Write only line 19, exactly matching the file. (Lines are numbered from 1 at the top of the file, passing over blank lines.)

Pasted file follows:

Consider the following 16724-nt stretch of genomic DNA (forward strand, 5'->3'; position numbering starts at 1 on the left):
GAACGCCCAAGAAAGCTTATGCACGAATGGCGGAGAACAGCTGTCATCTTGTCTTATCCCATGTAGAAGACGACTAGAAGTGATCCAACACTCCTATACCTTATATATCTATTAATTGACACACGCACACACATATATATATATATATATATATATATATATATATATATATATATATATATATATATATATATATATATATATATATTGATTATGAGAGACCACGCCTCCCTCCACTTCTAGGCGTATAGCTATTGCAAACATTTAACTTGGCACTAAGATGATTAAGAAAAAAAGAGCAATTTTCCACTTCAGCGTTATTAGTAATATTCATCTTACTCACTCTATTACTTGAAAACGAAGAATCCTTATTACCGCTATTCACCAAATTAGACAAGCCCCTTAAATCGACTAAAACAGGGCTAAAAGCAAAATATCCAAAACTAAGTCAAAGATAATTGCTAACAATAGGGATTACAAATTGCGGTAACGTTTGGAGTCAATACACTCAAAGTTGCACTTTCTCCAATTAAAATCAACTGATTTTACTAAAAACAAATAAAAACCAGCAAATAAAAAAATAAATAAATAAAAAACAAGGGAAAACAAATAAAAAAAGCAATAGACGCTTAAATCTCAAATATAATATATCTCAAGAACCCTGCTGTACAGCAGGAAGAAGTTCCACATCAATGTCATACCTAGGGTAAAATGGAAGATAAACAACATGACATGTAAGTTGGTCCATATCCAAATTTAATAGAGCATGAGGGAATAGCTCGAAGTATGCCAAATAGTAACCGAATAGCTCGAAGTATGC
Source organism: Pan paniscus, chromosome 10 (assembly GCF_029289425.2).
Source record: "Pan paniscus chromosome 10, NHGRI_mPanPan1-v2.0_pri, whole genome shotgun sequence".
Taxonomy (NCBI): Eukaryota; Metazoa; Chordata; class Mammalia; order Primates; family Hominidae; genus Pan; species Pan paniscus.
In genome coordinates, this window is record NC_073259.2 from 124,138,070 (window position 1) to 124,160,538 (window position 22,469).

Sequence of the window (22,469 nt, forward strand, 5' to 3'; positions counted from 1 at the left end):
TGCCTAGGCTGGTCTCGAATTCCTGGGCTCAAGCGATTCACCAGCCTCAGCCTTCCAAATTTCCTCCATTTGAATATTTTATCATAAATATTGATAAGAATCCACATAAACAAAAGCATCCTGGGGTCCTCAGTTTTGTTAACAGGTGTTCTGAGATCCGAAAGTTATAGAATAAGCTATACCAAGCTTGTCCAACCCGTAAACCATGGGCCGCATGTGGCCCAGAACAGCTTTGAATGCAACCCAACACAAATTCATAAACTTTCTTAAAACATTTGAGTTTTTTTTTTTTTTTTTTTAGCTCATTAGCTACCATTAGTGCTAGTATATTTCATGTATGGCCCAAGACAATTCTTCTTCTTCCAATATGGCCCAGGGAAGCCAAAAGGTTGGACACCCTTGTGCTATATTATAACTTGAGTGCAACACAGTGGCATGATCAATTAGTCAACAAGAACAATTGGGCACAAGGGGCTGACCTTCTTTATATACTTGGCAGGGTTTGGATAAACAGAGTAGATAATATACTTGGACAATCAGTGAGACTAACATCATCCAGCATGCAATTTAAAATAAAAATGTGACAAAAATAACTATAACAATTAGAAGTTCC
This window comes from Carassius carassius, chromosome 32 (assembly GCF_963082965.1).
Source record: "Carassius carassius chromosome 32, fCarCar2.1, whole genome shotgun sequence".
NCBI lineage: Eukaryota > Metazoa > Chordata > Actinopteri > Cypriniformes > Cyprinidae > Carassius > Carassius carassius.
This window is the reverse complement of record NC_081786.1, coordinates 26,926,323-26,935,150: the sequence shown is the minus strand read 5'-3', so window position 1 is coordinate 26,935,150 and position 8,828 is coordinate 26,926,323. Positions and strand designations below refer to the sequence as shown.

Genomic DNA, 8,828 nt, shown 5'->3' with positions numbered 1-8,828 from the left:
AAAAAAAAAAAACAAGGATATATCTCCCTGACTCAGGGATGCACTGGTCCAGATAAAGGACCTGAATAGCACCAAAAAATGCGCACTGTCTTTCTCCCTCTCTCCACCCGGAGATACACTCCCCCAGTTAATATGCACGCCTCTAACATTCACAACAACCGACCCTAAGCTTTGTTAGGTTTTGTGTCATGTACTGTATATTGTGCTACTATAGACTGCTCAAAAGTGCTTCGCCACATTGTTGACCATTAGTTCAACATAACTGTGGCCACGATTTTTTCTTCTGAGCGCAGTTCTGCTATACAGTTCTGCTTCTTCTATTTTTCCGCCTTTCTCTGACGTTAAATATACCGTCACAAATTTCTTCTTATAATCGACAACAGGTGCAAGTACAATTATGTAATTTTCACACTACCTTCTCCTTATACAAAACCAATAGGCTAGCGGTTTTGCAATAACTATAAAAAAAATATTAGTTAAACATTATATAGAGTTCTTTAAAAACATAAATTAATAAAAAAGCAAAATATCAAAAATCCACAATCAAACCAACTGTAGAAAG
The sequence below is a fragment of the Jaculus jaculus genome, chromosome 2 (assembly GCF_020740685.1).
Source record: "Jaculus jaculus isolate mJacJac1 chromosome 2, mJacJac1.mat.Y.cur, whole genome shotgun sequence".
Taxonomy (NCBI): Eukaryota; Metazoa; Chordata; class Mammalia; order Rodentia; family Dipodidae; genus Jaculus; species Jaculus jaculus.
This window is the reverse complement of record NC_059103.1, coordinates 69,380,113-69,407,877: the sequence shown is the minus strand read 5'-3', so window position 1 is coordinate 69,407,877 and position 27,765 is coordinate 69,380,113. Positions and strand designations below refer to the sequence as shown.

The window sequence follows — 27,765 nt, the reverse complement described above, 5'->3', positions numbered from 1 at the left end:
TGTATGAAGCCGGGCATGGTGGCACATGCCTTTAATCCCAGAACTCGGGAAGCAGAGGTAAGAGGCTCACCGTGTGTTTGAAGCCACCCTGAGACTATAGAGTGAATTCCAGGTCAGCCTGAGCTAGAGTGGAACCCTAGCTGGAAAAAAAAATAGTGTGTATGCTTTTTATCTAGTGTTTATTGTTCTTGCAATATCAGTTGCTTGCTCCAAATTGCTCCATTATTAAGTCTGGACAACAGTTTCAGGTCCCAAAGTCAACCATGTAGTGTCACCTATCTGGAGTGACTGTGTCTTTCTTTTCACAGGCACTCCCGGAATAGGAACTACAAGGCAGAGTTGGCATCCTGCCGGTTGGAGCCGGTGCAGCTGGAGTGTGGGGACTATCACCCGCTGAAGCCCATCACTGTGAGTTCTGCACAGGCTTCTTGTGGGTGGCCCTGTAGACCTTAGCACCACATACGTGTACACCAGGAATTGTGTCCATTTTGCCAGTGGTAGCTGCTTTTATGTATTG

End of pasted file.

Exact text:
The window sequence follows — 27,765 nt, the reverse complement described above, 5'->3', positions numbered from 1 at the left end: